I could do with $100,000…but

Scott Aaronson has offered $100,000 to anyone that can show that viable quantum computers are fundamentally impossible.

The question is not a practical one, there seems many technical difficulties that have prevented the primitive quantum processors being scaled up to working quantum computers. The question is deeper than this and asks is our understanding of quantum mechanics right?

What is true is that the scaling up of quantum computers cannot be forbidden by some obvious or trivial reason within quantum mechanics. So the bet is to come up with some convincing reason why practical scaled up quantum computers cannot be realised.


Scott Aaronson’s blog

IEEE Spectrum

Scott Aaronson’s homepage

Poor numeracy is a national problem

Poor numeracy is blighting Britain’s economic performance and ruining lives, says a new charity launched to champion better maths skills.

Judith Burns Education reporter, BBC News

National Numeracy, which a a UK based charity, reports that poor many people are struggling with their daily lives such as understanding payslips, train timetables and shopping bills. Low standards in numeracy is a problem not only at a personal level, but also for the national economy.

A badge on honour

As a nation us Brits are not ashamed to state that we “cannot do maths”. I find this very strange. It is true that mathematics is a hard subject that encompasses lots of abstract ideas, but here we are really talking about basic numeracy. People are quite happy to tell you that they did very badly in maths at school, but seem less so with other subjects.

For example, not being able to read and write is considered shameful. People will go to quite some lengths to hide the fact they cannot read. The same cannot be said of basic numeracy skills.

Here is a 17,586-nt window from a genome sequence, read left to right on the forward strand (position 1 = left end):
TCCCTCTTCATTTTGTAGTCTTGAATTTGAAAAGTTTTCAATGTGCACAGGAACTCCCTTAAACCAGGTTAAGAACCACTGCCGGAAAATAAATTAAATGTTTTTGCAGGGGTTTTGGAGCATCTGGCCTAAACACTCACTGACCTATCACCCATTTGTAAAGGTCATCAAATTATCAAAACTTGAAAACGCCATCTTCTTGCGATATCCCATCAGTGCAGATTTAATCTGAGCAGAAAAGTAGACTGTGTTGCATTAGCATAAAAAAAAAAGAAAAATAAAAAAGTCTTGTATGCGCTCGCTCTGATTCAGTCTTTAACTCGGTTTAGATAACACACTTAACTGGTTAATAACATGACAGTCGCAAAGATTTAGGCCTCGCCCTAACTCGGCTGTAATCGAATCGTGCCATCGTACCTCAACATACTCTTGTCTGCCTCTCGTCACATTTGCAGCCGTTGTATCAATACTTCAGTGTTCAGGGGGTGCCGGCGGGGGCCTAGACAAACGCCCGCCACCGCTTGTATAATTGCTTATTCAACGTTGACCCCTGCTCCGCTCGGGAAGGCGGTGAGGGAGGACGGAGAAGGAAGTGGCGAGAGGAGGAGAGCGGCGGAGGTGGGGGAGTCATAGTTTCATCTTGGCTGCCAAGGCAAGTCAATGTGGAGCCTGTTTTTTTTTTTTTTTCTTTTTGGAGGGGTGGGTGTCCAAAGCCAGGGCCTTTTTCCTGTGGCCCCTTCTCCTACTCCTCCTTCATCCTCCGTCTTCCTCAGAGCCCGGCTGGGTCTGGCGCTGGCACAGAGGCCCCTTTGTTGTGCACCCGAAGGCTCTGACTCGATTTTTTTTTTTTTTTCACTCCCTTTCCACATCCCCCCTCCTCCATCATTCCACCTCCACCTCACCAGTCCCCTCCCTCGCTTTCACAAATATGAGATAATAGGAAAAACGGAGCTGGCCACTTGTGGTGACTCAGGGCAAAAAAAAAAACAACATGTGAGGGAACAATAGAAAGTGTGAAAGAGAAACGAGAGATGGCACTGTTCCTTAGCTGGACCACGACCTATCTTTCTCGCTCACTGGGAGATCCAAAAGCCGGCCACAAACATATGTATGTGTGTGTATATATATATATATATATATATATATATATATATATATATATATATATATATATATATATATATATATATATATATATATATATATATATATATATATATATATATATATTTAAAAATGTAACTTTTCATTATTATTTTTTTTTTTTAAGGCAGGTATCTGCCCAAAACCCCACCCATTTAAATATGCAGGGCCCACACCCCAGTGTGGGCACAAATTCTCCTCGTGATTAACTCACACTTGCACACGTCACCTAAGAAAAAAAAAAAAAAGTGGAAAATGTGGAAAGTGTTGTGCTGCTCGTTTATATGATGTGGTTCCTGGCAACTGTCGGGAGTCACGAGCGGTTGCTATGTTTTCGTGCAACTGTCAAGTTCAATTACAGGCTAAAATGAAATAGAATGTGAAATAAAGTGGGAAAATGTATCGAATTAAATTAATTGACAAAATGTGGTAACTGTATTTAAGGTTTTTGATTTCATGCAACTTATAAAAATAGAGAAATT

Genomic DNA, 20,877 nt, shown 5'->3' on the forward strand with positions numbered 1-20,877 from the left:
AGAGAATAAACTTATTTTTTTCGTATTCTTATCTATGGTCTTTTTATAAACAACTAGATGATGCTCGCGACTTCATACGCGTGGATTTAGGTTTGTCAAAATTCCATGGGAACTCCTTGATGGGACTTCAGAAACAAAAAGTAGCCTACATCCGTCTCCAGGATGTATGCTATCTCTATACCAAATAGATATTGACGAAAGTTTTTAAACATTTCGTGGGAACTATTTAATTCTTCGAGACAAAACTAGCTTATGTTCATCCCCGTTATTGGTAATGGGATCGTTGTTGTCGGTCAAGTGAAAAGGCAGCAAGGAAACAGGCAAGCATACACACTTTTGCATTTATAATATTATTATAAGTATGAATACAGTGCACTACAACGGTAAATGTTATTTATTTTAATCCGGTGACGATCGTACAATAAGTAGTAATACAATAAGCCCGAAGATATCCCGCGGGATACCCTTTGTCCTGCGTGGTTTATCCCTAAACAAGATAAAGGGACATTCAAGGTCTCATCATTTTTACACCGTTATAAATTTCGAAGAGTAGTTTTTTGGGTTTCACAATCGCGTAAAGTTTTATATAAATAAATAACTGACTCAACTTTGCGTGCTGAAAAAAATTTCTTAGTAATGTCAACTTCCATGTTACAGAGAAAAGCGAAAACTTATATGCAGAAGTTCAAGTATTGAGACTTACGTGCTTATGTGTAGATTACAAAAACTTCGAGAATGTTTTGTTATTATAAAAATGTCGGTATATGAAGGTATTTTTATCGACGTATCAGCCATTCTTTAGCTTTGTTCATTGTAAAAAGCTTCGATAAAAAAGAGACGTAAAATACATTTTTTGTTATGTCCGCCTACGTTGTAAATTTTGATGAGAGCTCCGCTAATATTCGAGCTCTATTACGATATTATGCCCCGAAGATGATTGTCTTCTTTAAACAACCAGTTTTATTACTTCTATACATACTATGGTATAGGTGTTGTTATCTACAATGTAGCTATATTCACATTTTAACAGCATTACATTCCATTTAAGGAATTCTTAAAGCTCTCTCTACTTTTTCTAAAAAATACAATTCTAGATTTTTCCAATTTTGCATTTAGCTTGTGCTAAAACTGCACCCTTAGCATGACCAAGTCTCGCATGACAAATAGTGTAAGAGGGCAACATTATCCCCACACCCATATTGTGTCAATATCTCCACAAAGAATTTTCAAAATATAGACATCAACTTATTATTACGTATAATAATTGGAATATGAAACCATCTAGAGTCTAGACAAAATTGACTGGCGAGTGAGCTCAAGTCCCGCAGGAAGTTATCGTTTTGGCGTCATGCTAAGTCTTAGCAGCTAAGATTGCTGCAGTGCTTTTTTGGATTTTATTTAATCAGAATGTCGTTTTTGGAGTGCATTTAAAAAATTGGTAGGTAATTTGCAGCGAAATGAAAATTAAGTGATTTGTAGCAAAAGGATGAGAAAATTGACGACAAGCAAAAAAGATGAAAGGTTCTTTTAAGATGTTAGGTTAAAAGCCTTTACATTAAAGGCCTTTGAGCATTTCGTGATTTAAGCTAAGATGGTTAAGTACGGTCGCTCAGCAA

In my opinion this has to change. It must nationally be seen as important to have basic numeracy skills.

We need to find imaginative ways to switch them [school children] on to maths and teach them to be proud to be numerate.

Rachel Riley, presenter of TV’s Countdown

Rachel is absolutely right here. School children should be excited by mathematics and its power, not ashamed and being seen as a nerd.

The Research

The Skills for Life survey (2011) measured the numeracy levels of 16 to 65 year-olds in England. Without going into any detail, there appears a strong link with general “quality of life” and poor numeracy skills. For example earnings and overall education are lower if you have poor numeracy skills.

Rather than just quote the study, have a look at the analysis by National Numeracy here.

We have a bit of a chicken and the egg situation going on here. Is it the social problems coursing the low educational aspirations or vice versa?

My final analysis

It does seem true that low numeracy skills are not only a personal issue but a much greater social and economic one. It is important that as a nation we address this and see low numeracy skills in individuals as the system failing them.


BBC News report

National Numeracy homepage